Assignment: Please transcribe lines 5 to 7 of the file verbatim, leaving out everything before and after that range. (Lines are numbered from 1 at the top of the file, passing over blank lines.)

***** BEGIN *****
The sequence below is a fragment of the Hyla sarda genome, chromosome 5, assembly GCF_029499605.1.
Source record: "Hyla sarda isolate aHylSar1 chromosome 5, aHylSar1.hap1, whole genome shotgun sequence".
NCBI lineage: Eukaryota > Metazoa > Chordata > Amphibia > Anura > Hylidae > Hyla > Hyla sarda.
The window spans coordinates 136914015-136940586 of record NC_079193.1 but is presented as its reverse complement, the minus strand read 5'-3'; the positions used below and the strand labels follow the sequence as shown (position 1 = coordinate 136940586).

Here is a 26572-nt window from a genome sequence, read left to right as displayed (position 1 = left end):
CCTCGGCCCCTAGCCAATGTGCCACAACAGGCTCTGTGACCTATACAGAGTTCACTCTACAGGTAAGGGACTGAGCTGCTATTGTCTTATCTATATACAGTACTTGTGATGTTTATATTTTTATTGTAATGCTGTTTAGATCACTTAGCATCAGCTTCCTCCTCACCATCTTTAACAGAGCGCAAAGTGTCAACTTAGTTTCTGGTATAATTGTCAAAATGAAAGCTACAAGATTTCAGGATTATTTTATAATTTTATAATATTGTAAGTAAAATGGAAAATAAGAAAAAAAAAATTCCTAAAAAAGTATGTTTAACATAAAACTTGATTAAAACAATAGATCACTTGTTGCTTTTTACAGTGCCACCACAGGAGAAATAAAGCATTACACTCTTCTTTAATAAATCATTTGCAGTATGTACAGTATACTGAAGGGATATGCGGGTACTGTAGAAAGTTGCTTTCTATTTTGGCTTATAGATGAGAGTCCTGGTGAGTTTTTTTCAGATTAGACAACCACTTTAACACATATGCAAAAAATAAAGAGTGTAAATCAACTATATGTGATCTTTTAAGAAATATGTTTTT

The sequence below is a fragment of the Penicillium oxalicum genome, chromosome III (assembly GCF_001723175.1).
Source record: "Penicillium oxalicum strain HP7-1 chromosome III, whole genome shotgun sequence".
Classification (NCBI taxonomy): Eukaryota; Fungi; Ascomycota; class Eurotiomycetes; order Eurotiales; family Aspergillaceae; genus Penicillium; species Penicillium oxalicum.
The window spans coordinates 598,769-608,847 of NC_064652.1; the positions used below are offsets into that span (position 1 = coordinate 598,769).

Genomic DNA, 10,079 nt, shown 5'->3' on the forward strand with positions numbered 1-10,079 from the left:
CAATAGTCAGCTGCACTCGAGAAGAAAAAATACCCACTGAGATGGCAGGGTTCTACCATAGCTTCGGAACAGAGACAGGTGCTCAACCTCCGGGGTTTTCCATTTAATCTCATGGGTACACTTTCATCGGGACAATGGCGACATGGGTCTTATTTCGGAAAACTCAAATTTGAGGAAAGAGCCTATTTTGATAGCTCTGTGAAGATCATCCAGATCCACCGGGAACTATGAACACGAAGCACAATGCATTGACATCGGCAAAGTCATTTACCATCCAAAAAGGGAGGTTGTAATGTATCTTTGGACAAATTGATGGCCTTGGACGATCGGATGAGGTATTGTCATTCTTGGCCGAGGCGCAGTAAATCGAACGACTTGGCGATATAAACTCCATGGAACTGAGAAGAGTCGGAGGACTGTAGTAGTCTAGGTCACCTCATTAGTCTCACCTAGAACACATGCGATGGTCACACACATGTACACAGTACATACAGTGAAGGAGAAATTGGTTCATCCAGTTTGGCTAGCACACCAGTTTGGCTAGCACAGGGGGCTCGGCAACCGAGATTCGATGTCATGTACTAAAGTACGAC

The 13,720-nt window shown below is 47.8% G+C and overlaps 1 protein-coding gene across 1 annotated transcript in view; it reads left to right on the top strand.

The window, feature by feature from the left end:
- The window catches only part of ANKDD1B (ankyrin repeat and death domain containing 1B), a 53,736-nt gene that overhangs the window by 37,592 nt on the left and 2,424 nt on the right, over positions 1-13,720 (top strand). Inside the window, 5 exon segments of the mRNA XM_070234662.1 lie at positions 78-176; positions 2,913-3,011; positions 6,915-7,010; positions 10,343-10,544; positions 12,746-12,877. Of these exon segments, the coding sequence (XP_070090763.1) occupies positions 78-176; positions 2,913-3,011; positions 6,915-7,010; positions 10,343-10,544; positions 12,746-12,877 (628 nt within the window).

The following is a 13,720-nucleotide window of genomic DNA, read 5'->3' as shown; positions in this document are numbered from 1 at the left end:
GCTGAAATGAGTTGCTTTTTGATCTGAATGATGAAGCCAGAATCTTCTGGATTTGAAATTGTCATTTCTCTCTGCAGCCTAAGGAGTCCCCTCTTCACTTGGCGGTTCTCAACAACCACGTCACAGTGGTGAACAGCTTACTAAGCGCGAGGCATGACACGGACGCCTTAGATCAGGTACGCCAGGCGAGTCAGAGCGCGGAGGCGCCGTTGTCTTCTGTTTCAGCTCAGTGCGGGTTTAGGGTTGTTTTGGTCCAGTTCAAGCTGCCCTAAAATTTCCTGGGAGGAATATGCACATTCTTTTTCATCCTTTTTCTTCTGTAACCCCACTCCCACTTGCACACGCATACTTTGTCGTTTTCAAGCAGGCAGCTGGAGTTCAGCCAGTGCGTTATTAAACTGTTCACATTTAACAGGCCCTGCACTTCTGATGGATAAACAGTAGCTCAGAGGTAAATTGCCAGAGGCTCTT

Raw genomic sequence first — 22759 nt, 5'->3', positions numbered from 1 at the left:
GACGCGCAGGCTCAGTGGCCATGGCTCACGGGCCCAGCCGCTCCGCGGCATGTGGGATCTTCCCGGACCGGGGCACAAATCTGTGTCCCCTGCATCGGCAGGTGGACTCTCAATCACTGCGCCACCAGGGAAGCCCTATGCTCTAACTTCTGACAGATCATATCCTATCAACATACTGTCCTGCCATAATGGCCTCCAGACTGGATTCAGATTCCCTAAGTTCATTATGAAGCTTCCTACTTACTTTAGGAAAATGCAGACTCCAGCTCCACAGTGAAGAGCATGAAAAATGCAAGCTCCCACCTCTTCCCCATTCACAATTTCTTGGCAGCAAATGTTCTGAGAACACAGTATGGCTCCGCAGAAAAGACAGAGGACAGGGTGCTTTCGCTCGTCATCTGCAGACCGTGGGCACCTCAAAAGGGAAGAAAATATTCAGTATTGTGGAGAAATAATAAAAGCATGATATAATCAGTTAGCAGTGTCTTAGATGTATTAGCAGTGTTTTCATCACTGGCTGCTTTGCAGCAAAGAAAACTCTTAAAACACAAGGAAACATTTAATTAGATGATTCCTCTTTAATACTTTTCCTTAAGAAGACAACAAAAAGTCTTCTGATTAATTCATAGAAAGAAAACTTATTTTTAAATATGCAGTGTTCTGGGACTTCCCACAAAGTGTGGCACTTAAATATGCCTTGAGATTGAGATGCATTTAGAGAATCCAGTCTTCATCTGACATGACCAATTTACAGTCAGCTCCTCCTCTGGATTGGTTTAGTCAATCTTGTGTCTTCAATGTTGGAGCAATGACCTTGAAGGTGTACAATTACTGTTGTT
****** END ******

Here is a 26572-nt window from a genome sequence, read left to right as displayed (position 1 = left end):
CCTCGGCCCCTAGCCAATGTGCCACAACAGGCTCTGTGACCTATACAGAGTTCACTCTACAGGTAAGGGACTGAGCTGCTATTGTCTTATCTATATACAGTACTTGTGATGTTTATATTTTTATTGTAATGCTGTTTAGATCACTTAGCATCAGCTTCCTCCTCACCATCTTTAACAGAGCGCAAAGTGTCAACTTAGTTTCTGGTATAATTGTCAAAATGAAAGCTACAAGATTTCAGGATTATTTTATAATTTTATAATATTGTAAGTAAAATGGAAAATAAGAAAAAAAAAATTCCTAAAAAAGTATGTTTAACATAAAACTTGATTAAAACAATAGATCACTTGTTGCTTTTTACAGTGCCACCACAGGAGAAATAAAGCATTACACTCTTCTTTAATAAATCATTTGCAGTATGTACAGTATACTGAAGGGATATGCGGGTACTGTAGAAAGTTGCTTTCTATTTTGGCTTATAGATGAGAGTCCTGGTGAGTTTTTTTCAGATTAGACAACCACTTTAACACATATGCAAAAAATAAAGAGTGTAAATCAACTATATGTGATCTTTTAAGAAATATGTTTTT

The sequence below is a fragment of the Penicillium oxalicum genome, chromosome III (assembly GCF_001723175.1).